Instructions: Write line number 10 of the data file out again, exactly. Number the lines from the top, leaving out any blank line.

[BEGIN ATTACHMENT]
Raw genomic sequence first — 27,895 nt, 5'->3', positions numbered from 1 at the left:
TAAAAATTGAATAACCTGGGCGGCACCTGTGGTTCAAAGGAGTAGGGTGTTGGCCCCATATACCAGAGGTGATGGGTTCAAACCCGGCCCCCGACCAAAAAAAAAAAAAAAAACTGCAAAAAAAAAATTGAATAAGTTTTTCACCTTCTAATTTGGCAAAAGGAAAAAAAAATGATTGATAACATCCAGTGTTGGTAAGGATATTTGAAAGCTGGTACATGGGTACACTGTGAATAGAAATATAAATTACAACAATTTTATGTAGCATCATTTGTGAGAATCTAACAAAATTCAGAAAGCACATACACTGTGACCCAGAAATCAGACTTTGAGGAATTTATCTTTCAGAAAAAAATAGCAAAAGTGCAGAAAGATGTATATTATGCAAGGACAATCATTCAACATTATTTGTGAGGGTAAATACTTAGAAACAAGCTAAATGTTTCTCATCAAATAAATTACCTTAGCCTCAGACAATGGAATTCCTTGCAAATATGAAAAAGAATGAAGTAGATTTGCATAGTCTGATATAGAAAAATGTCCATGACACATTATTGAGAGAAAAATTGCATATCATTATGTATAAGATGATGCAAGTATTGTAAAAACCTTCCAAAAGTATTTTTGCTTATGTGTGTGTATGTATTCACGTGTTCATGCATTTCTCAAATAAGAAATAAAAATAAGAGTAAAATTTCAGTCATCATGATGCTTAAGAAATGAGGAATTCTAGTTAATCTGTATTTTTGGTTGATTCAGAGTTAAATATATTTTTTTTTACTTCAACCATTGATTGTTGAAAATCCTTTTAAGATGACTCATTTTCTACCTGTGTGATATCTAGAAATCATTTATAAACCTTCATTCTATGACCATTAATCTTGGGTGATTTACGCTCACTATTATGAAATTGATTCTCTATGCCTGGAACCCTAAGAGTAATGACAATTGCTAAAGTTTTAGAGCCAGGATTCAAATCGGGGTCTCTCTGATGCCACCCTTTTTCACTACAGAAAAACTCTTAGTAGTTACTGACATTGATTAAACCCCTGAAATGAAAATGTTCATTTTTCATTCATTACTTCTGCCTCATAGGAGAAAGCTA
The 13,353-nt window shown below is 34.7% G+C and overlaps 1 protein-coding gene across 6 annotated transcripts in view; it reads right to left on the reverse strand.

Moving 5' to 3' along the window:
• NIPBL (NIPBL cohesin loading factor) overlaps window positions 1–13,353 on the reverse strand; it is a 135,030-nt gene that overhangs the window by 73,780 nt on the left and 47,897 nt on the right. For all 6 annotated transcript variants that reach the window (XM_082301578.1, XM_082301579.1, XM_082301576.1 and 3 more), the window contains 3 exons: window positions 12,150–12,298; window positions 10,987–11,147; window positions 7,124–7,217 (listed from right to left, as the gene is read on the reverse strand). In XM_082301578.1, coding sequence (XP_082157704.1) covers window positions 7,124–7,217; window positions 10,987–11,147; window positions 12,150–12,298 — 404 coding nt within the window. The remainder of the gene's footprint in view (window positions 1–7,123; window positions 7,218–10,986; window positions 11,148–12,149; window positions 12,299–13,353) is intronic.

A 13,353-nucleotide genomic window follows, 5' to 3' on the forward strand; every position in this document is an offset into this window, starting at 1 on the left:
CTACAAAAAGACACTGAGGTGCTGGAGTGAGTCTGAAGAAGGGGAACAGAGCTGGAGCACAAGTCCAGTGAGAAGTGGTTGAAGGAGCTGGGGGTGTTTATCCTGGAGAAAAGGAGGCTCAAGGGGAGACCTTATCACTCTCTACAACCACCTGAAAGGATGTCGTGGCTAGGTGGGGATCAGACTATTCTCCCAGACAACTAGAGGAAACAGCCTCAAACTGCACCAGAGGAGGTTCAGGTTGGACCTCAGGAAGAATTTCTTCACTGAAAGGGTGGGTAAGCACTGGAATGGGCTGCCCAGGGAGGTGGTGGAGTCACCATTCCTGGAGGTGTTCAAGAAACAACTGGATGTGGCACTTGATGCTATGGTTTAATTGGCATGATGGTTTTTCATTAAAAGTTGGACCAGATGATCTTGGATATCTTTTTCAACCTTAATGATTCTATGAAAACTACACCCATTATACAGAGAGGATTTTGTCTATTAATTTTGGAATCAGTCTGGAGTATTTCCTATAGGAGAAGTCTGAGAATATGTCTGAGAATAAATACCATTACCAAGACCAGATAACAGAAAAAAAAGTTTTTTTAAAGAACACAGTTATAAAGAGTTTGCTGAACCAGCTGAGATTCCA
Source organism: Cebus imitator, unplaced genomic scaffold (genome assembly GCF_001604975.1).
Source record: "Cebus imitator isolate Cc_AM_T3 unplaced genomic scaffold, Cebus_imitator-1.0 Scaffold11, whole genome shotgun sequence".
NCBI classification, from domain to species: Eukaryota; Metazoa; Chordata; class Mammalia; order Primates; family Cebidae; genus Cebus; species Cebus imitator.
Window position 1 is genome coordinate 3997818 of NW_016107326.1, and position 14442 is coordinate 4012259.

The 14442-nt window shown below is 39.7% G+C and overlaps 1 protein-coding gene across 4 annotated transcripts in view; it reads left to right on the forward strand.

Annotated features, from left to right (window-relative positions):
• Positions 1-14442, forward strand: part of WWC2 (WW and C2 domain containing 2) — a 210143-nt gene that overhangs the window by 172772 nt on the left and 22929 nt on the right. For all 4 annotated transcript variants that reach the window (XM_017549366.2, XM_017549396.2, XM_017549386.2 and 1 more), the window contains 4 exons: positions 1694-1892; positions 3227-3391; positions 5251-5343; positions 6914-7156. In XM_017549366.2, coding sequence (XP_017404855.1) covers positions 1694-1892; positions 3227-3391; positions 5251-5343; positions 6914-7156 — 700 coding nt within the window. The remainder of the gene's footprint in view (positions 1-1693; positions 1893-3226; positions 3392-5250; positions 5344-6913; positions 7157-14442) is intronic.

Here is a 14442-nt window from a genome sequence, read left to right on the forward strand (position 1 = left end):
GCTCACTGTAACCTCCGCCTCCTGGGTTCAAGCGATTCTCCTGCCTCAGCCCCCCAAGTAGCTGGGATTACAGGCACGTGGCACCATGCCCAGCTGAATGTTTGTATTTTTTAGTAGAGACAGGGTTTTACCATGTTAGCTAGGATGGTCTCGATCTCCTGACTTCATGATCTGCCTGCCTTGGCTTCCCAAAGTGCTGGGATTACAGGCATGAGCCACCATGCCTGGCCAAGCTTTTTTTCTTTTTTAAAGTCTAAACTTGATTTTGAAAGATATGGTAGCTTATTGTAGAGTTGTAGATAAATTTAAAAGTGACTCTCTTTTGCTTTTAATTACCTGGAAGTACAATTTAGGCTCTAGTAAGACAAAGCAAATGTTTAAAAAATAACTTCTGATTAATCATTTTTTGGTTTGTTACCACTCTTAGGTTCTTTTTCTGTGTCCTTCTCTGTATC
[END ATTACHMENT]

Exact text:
NCBI classification, from domain to species: Eukaryota; Metazoa; Chordata; class Mammalia; order Primates; family Cebidae; genus Cebus; species Cebus imitator.